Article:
A few years ago, I lived in Los Angeles and worked at a large commercial real estate firm. In the busy rush of a weekday lunch hour, a colleague, and good friend of mine, and I were grabbing food in the nearby mall food court. Dozens, probably hundreds, of corporate citizens amassed at the food court from the high rises nearby every day.
We got our lunch and sat down at a two-person table, a couple of inches next to the similar duo to our left and right. Soon after, two gentlemen next to us got up to leave, and my friend turned to see a pistol holstered on the man’s hip, maybe two feet or so from her face, to which she all but gasped and shuddered at the sight. I chuckled and asked, “What’s wrong?” She replied, “I just hate guns so much.”
My friend — a proud Democrat, liberal, progressive, you name it — then in her late 20s, like so many of my friends from LA and in my current home of Seattle, does not have the same feeling towards firearms as I do. Admittedly, I grew up around guns, firing them at my uncle’s ranch in Texas, joining the Marines at eighteen, and carrying one constantly on deployment or on duty. So my comfort level with guns is pretty much as high as can be. But, this reaction of hers, so passionately against the very thought that guns even exist, speaks volumes to the millions of people who see a piece of metal and plastic only as a metaphor for violence, criminality, murder and school shootings.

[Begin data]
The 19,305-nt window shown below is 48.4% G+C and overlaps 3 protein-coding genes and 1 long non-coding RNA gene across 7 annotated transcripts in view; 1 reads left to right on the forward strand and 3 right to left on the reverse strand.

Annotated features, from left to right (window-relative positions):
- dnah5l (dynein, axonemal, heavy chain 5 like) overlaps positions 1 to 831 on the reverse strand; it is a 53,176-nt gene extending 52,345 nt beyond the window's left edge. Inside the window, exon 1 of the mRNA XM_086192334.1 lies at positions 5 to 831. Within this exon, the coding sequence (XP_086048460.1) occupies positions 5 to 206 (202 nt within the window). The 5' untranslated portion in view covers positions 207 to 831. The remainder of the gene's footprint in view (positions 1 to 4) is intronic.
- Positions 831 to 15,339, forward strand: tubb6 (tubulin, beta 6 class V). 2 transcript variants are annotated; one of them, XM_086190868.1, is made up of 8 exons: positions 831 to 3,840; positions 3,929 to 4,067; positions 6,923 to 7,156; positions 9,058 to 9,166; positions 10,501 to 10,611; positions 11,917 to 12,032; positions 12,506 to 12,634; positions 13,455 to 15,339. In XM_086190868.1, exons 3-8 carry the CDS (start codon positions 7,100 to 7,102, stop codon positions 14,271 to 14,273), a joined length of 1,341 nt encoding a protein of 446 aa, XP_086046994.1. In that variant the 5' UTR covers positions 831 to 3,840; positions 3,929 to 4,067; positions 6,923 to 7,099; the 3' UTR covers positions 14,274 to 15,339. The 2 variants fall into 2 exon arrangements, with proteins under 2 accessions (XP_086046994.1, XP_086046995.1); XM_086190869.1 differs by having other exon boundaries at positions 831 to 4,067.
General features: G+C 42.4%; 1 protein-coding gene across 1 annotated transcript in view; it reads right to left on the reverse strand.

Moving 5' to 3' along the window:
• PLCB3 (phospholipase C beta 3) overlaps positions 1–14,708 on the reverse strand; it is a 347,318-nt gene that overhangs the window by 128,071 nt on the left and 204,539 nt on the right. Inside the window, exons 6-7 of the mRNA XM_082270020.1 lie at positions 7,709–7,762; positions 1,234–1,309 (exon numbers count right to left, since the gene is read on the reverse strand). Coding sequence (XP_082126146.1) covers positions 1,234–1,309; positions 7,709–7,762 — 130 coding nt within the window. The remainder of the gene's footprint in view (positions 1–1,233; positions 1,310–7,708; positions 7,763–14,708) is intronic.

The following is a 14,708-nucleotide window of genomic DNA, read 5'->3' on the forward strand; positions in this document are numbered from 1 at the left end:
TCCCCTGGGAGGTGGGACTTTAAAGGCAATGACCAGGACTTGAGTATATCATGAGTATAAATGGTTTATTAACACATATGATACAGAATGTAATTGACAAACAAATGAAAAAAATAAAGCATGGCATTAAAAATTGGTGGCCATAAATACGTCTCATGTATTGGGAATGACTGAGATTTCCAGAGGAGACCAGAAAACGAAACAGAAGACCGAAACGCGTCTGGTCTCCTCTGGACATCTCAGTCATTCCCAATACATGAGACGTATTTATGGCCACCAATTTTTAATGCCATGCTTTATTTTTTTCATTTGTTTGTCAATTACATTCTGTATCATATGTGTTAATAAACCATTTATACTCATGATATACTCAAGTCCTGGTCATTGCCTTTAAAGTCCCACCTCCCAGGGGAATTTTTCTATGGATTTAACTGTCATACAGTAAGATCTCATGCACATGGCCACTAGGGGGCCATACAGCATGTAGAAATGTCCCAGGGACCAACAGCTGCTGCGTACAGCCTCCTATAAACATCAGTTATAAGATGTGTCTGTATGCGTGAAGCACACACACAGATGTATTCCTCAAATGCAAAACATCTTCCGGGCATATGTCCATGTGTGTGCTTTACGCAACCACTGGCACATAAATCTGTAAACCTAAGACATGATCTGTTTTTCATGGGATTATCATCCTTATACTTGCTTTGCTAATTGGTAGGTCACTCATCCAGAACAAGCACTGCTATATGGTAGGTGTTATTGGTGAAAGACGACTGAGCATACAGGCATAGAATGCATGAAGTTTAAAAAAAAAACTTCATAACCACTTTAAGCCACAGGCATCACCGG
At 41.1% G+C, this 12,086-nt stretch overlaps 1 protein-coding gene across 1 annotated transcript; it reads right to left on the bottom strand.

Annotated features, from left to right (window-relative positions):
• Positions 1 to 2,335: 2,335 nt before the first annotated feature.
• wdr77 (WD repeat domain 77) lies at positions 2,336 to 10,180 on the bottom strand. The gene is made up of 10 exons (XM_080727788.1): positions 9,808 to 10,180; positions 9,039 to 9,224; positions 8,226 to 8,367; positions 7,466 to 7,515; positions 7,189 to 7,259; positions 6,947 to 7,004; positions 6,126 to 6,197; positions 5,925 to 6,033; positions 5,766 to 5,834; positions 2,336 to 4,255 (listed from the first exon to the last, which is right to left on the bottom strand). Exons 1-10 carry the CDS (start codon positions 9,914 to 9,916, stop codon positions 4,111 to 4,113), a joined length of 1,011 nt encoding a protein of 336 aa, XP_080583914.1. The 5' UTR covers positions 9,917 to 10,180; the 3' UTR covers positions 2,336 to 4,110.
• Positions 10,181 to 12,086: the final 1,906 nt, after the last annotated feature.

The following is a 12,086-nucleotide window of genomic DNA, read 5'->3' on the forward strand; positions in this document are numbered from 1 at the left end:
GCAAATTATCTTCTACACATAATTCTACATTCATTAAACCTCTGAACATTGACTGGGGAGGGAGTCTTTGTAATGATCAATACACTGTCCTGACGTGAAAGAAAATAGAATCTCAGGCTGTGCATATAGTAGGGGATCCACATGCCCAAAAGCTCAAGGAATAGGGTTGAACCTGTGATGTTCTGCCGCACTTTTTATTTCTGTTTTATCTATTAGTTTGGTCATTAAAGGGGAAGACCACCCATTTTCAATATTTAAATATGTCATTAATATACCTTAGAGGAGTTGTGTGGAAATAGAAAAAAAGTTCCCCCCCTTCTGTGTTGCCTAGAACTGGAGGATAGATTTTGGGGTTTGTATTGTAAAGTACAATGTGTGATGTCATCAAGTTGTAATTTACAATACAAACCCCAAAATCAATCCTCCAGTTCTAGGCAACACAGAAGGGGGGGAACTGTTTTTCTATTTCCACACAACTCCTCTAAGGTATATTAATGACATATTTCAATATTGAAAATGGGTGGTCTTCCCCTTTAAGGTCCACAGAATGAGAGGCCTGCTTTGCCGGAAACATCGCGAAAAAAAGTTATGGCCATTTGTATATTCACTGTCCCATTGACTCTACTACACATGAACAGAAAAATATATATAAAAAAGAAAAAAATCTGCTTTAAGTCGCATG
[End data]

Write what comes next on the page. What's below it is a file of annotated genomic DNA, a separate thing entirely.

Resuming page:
What my friend fails to consider is the context of the situation. The two gentlemen wearing khakis and a tucked-in button down shirt, high and tight haircuts, holstered pistols with badges on their belt right next to them, were clearly law enforcement officers. When I noticed them, I felt at peace. In a busy food court, I am more wary of the person in a trench coat with blue hair and dead ghost eyes, not the clearly disciplined, clean-cut, law enforcers. I focus on the context, not the gun.
I’m devastated by every school shooting, ever since I was in middle school when Columbine happened. I incessantly put myself in the scenario of every single one. But within them, and the impending gun control debate, I focus on realities, not fantasies. Somewhere in the spectrum of reality and fantasy lies a compromise toward a solution. Reality is there are 300 million guns in the US, hyper-complex teen lives, disrupted family dynamics, and mentally unstable people who are willing to die to carry out their heinous acts. Fantasy is a world in which guns do not exist.
I’d be open for discussion on many things: limited weapons bans, harsh discipline for gun criminals, super intensive mental background checks, and other limits. Open to all. Maybe not to agree to every idea that emerges from this super-charged emotional climate, but at least to discuss. But you can’t stop a kamikaze, or someone whose mind has been warped by substance abuse, or a death-worshiping ideology. Making laws more harsh to “deter” people makes no sense in this debate. And my go-to example for those who think banning assault rifles is the answer, the Virginia Tech massacre, was conducted using two of the most common-type of pistols there are, with 32 deaths.
If reasonable laws prevent even some deaths of America’s children, I’m open to talk about it. But don’t be surprised when the crazies and the martyrs find a way.
Coleman Jennings is a former Marine Captain and Afghanistan veteran with an MBA from Pepperdine University. He and his wife reside in the Seattle area.